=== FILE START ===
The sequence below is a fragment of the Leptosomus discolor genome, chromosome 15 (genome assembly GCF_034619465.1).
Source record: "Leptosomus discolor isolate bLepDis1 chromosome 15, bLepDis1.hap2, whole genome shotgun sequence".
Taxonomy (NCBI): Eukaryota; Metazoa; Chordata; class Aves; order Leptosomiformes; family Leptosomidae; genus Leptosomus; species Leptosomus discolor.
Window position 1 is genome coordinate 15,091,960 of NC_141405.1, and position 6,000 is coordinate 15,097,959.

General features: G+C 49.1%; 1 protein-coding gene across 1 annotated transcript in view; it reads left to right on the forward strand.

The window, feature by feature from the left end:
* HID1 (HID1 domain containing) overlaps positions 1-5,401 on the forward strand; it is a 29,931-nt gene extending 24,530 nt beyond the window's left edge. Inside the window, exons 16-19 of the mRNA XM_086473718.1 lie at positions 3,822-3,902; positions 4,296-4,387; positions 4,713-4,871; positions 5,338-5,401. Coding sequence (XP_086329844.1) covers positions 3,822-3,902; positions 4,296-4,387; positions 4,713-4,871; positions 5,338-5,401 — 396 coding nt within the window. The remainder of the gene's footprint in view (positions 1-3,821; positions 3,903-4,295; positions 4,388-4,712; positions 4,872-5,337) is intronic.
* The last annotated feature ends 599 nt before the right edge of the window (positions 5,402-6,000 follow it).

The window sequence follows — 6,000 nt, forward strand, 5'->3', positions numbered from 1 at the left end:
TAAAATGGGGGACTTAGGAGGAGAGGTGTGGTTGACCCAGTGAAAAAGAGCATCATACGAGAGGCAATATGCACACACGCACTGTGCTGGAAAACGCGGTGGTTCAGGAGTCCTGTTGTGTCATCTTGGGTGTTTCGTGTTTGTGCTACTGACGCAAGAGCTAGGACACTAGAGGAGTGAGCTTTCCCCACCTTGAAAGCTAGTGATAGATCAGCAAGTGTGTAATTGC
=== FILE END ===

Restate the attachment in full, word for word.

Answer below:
The sequence below is a fragment of the Leptosomus discolor genome, chromosome 15 (genome assembly GCF_034619465.1).
Source record: "Leptosomus discolor isolate bLepDis1 chromosome 15, bLepDis1.hap2, whole genome shotgun sequence".
Taxonomy (NCBI): Eukaryota; Metazoa; Chordata; class Aves; order Leptosomiformes; family Leptosomidae; genus Leptosomus; species Leptosomus discolor.
Window position 1 is genome coordinate 15,091,960 of NC_141405.1, and position 6,000 is coordinate 15,097,959.

General features: G+C 49.1%; 1 protein-coding gene across 1 annotated transcript in view; it reads left to right on the forward strand.

The window, feature by feature from the left end:
* HID1 (HID1 domain containing) overlaps positions 1-5,401 on the forward strand; it is a 29,931-nt gene extending 24,530 nt beyond the window's left edge. Inside the window, exons 16-19 of the mRNA XM_086473718.1 lie at positions 3,822-3,902; positions 4,296-4,387; positions 4,713-4,871; positions 5,338-5,401. Coding sequence (XP_086329844.1) covers positions 3,822-3,902; positions 4,296-4,387; positions 4,713-4,871; positions 5,338-5,401 — 396 coding nt within the window. The remainder of the gene's footprint in view (positions 1-3,821; positions 3,903-4,295; positions 4,388-4,712; positions 4,872-5,337) is intronic.
* The last annotated feature ends 599 nt before the right edge of the window (positions 5,402-6,000 follow it).

The window sequence follows — 6,000 nt, forward strand, 5'->3', positions numbered from 1 at the left end:
TAAAATGGGGGACTTAGGAGGAGAGGTGTGGTTGACCCAGTGAAAAAGAGCATCATACGAGAGGCAATATGCACACACGCACTGTGCTGGAAAACGCGGTGGTTCAGGAGTCCTGTTGTGTCATCTTGGGTGTTTCGTGTTTGTGCTACTGACGCAAGAGCTAGGACACTAGAGGAGTGAGCTTTCCCCACCTTGAAAGCTAGTGATAGATCAGCAAGTGTGTAATTGC